What to Wear…or Not

I’ve spent a lot of time tonight trading emails and photos back-and-forth with our two leads — Eric Altheide and Sebrina Siegel — discussing their wardrobe for the film.

Wardrobe is not my strong suit (no pun intended. Okay, maybe intended a little). And it can be awkward discussing what I’d like the actors to wear… or not wear…and what I’d like to see…and not see…in seduction and love scenes. It’s not so hard this time, since we aren’t going to actually see anybody making love, but it’s still a delicate topic, even when the nudity is more implied than seen. So tonight I talked about different kinds of briefs with Eric and the choices in bras, nighties, and the like with Sebrina. It was fine…and they immediately understood what I was going for.

It was more awkward for me when I exec-produced FAST TRACK, a TV movie/pilot I also wrote, and that we shot in Berlin a couple of years ago. In that film, we had two sex scenes…and a key dramatic moment centered on a guy catching his lover as she’s having an orgasm with another man. Discussing what we would see, what we wouldn’t see, and how the seduction and those scenes would be staged, was something new for me. And, to be honest, I worried about how I’d be able to discuss it with the actors.

But I knew exactly what I wanted, and what I needed, in order for the scenes to work dramatically and visually.  And I figured that all I really had to do was convey that vision to the actors, and then the actual details (what to wear or not to wear, what to touch or not to touch, etc.) wouldn’t be so hard to discuss, because they would understood what I was going for, too. And that’s how it went. They trusted me… and I trusted them…and it turned out very well.

I can already tell that the same is going to be true for REMAINDERED.  


Why I Love Harry Whittington

This Pulp Serenade review of PRAIRIE RAIDERS pretty much sums up why I love Harry Whittington’s books. They write, in part:

One of the hallmarks of a Harry Whittington book is a protagonist driven by an all-consuming obsession, a mission that rises above morality, a cause that is more important that their lives. It is characteristic of both his Crime novels as well as his Westerns. In To Find Cora, Joe Byars hunts for his missing wife and eventually finds her in the clutches of another man as fanatical and as himself. In Shadow at Noon, Jeff Clane wasn’t supposed to survive the set-up duel, but he did, and found himself in more trouble than ever—only his thirst for vengeance keeps him going. And men, money and murder can’t satiate Bernice Hopper’s desire for happiness in Fires that Destroy, a title that is the perfect metaphor for many of Whittington’s characters and their desperate pursuits.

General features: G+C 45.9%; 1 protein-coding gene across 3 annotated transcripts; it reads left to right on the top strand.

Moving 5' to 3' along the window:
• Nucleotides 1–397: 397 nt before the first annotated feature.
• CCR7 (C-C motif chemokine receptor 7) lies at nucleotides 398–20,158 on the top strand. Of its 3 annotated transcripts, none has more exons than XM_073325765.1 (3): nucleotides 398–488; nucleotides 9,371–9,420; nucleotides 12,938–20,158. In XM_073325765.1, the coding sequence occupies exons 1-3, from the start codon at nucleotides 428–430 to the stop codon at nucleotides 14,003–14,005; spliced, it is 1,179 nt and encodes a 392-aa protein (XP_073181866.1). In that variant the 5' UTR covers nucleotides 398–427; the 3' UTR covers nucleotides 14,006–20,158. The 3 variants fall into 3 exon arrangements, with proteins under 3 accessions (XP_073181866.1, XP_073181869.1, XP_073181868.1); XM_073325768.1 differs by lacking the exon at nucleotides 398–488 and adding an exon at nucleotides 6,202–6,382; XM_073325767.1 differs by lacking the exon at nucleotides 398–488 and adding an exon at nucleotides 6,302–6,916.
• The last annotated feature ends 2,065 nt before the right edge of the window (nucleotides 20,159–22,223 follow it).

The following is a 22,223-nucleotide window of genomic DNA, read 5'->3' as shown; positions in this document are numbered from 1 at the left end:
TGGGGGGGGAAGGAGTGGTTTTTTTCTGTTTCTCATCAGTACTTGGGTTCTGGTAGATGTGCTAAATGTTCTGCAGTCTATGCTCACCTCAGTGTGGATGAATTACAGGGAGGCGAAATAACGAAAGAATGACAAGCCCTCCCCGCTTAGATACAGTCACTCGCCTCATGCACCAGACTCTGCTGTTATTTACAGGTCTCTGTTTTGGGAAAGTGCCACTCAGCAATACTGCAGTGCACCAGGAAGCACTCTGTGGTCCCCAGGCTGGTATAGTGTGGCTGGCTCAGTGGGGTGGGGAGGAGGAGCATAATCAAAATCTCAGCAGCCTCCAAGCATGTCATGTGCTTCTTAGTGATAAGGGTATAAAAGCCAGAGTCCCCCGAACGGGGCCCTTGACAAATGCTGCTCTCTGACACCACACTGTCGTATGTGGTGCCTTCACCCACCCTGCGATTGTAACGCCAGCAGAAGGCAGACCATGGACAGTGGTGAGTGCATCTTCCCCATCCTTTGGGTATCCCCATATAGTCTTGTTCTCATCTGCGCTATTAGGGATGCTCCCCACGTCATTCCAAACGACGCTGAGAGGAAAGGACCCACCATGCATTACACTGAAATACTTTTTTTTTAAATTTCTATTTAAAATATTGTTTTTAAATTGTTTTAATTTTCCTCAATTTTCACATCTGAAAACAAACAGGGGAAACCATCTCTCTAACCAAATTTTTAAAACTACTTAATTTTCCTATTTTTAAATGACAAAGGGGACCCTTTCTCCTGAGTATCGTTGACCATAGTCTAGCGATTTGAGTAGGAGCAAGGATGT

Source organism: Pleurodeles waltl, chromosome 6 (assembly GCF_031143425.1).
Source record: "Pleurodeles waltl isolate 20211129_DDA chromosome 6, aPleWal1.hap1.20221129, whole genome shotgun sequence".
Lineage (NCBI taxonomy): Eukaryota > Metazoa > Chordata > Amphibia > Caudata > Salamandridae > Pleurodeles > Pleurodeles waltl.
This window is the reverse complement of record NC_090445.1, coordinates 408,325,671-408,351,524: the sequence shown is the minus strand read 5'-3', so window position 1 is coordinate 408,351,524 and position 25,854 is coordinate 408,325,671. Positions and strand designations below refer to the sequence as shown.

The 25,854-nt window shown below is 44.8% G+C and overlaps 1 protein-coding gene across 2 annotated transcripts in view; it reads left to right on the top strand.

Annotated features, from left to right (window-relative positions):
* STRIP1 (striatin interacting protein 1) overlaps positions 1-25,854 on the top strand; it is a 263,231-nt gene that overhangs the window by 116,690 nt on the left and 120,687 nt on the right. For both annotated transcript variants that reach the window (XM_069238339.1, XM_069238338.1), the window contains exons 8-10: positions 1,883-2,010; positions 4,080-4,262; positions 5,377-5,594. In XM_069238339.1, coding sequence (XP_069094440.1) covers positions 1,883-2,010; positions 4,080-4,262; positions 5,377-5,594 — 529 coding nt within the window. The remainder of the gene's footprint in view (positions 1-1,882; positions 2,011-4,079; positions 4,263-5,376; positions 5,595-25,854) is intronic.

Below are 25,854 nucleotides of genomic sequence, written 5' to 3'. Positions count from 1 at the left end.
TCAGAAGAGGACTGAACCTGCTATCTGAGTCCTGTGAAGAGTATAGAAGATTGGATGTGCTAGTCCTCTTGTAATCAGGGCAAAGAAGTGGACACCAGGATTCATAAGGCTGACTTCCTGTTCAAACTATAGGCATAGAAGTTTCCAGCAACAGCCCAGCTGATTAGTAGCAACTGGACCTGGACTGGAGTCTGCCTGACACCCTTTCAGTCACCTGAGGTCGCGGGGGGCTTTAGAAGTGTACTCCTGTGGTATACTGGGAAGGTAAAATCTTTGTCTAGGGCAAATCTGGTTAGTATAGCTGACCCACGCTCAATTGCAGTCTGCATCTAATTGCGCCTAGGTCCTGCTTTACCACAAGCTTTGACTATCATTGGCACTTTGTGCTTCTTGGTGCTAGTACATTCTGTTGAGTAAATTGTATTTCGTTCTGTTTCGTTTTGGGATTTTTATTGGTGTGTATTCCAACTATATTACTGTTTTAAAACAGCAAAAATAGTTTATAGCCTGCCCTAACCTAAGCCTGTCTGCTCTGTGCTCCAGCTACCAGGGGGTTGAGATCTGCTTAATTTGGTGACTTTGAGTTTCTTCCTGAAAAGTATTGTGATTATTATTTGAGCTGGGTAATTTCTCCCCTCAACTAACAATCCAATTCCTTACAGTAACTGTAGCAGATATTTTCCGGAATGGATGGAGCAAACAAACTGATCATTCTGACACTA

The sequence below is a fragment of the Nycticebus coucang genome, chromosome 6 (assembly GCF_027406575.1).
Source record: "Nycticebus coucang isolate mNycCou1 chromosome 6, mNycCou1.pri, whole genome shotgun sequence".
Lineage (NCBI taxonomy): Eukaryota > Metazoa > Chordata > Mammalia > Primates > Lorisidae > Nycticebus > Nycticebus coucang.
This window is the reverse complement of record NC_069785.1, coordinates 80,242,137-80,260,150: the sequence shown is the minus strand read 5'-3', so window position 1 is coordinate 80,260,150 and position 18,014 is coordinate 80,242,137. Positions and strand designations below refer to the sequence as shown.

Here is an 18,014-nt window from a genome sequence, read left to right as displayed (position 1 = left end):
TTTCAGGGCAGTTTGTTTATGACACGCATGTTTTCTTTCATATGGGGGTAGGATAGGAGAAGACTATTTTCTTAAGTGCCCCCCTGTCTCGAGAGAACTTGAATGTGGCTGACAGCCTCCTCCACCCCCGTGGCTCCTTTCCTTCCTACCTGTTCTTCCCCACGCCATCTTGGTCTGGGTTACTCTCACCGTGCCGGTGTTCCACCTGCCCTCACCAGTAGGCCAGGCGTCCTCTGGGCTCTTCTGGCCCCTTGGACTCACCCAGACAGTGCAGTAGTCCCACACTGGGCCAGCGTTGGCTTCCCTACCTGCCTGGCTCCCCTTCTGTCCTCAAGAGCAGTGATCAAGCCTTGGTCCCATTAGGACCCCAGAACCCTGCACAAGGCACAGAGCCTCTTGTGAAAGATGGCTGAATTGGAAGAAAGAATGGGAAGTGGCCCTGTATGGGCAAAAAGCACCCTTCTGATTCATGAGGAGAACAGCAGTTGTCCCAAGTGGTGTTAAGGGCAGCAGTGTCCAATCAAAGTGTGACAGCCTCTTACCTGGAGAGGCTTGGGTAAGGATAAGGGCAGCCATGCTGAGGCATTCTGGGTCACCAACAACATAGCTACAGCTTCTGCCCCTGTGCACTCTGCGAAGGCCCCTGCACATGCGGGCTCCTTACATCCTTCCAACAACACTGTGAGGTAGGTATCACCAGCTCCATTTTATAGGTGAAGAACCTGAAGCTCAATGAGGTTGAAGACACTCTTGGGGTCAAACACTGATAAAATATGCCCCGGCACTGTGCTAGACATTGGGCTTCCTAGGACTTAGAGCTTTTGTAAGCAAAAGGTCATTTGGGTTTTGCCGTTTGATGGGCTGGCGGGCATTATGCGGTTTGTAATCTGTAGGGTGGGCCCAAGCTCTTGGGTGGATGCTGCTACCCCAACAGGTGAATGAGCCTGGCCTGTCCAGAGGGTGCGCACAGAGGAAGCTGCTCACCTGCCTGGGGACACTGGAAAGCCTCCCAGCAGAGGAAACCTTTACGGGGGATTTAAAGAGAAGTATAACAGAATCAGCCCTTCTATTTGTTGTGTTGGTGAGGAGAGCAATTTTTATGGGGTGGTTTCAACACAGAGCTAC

[…]A lean 103 pages, Prairie Raiders bolts along with the same force and intensity as Clay Webb. Whittington’s prose is fast and hard, the Western action stirring, and with a strong sense of psychology and character (two of the author’s strongest suits). There’s not a moment or a word wasted in this book. Chalk up another winner to the prolific writing machine that was Harry Whittington.

Should Authors Skip Publishers?

Self-published author CJ West hosts an interesting webradio discussion with authors Joe Konrath, Boyd Morrison and Jason Pinter about whether authors should skip the NY Publishing establishment altogether and take their work directly to the Kindle and other e-book suppliers. David Wisehart's Kindle Authors blog interview with me also gets mentioned (it was funny hearing CJ seethe as he paraphrased my words and when he talked about the MWA not acknowledging self-published writers as published authors).  The show is informative, lively and definitely worth a listen. 

Tied In Ties Up Another Rave

Novelist James Reasoner has given TIED IN a rave. He says, in part:

For someone like me, who’s very interested in the history of popular fiction, the highlight of TIED IN is David Spencer’s “American TV Tie-ins from the 50s Through the Early 70s”, which is almost a book in itself. It’s a fascinating historical discussion of how the TV tie-in novel originated and evolved over the years and touches on many of the books I was buying and reading when they were new. This article really brought back a lot of good memories for me. Along similar lines, also of great interest to me were fine articles by Paul Kupperberg about comic book and comic strip tie-in novels (I read a bunch of those, too) and Robert Greenberger about the connection between pulp magazines and tie-ins.

is available as an e-book right now, with a print edition coming out soon. Either way, I don’t think you can go wrong. It’s informative, entertaining, and a must-have if you have any interest in tie-in fiction. Highly recommended.

Thanks, Jim!

Remaindered Cast

We've cast my short film REMAINDERED, which I wrote and will be directing in Owensboro, Kentucky in early September, thanks to Zev Buffman, Roxi Witt and all the other terrific folks at the RiverPark Performing Arts Center

Eric Altheide is Kevin Dangler, a once-bestselling author trying to get back to the top… 

Resized Bill Spangler shot 3
Sebrina Siegel is Megan, his adoring fan (perhaps too adoring)

Todd Reynolds
And Todd Reynolds is Detective Bud Flanek, Owensboro's answer to Columbo (as he also was in my buddy David Breckman's film MURDER IN KENTUCKY). Robert Denton and Lisa Baldwin play supporting roles. I can't wait to start working with these terrific actors, who were found thanks to the tireless efforts of our casting director Lori Rosas and our producer Rodney Newton.

I'll be keeping you updated on the production of the movie here and on the Remaindered Production Blog...and the Remaindered Facebook group

Mr. Monk and the Meme

The Random Ramblings blog takes part in a Friday meme that quotes the first sentence of book and the fifth sentence of the 56th page. He chose my book MR. MONK IS CLEANED OUT.

The first line is: